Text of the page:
February 26, 2003, 12:00 AM

Site search continues to be e-retailing’s pain point, survey says

Descriptive phrases returned correct results 89% of the time. But misspelled words and searches for customer service information killed the correct-response rate, says a survey of 91 sites by The E-Tailing Group.

Kurt Peters

Executive Editor

Online retail sales may be booming, as any number of recent surveys report, but e-retailers will continue to leave sales unfulfilled until they fix their site search functionality, says a new survey from Chicago-based consultants The E-Tailing Group.

As long as customers were specific in what they sought and spelled words and names correctly, the site search performed acceptably, says the Mystery Shopping survey from The E-Tailing Group. Descriptive phrase searches returned correct results 89% of the time, with relevant results generally showing up on the first page. The E-Tailing Group gives descriptive phrase search a first page relevancy rating of 4.11 out of 5. But if a customer misspells a word, the rates fall dramatically to 51% and first page relevancy falls to 2.29 out of 5.

Customer service queries fared even worse, with only a 46% correct return rate and a first page relevancy rating of 46%.

“Shoppers demand a search solution that comprehends their questions and delivers intelligent answers using all the available information within an organization,” says Lauren Freedman, president of The E-tailing Group. “When a search solution fails to meet these challenges, merchants face barriers to ROI. If shoppers can’t find product they often abandon a site, seek out its competitors and/or utilize more expensive support channels.”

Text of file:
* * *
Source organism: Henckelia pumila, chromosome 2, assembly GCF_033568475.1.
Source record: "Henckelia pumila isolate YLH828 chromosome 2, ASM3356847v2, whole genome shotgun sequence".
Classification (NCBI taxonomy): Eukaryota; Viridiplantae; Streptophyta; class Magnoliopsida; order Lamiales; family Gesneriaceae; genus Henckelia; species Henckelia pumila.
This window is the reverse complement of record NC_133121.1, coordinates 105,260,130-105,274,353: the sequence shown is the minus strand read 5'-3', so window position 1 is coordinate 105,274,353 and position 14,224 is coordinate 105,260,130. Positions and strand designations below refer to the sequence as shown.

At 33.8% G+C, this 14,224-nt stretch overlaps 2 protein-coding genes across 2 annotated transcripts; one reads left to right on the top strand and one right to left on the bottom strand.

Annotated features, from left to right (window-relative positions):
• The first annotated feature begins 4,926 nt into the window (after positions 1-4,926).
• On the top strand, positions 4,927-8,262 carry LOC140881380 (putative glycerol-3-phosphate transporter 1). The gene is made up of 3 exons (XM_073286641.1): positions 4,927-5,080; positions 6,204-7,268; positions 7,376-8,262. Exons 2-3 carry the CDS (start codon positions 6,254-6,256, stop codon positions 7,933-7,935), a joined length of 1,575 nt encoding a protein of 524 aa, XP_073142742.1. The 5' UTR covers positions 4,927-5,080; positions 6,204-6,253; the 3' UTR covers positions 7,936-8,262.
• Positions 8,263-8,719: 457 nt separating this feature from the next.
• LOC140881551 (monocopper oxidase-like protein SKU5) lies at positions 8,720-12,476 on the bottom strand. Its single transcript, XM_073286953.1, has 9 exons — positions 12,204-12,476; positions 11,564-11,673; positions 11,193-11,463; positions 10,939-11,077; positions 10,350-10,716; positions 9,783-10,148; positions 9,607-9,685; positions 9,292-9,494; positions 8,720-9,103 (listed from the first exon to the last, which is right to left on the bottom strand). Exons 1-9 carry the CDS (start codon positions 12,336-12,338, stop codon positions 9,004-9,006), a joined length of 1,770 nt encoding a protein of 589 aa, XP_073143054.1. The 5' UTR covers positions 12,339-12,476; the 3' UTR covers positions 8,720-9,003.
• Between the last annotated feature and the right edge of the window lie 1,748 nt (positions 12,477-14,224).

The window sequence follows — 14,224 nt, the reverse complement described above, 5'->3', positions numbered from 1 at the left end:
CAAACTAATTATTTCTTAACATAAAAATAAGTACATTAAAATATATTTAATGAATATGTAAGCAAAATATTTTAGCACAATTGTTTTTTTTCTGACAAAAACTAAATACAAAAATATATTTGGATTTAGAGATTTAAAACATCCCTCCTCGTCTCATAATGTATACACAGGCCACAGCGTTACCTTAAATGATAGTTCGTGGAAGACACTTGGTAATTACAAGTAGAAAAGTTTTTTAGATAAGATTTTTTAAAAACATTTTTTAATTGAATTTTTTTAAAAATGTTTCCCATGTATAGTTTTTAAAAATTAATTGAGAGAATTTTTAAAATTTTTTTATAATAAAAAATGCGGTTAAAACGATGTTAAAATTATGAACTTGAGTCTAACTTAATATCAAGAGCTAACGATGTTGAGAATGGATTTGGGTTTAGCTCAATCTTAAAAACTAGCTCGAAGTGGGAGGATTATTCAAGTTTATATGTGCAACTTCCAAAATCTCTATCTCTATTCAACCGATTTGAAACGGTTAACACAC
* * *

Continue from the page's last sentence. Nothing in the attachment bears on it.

The company conducted its research across 91 sites in 15 categories. It describes first page relevancy ratings as:
• 5 = Exact match
• 4 = Correct category, correct item within top 2 results
• 3 = Relevant category, correct item not high in results placement
• 2 = Accurate category, correct product buried
• 1 = Wrong item delivered/no results found

“Search is a work in progress,” The E-Taling Group concludes. “A handful of sites have made great strides while many players still have room to grow.”

 

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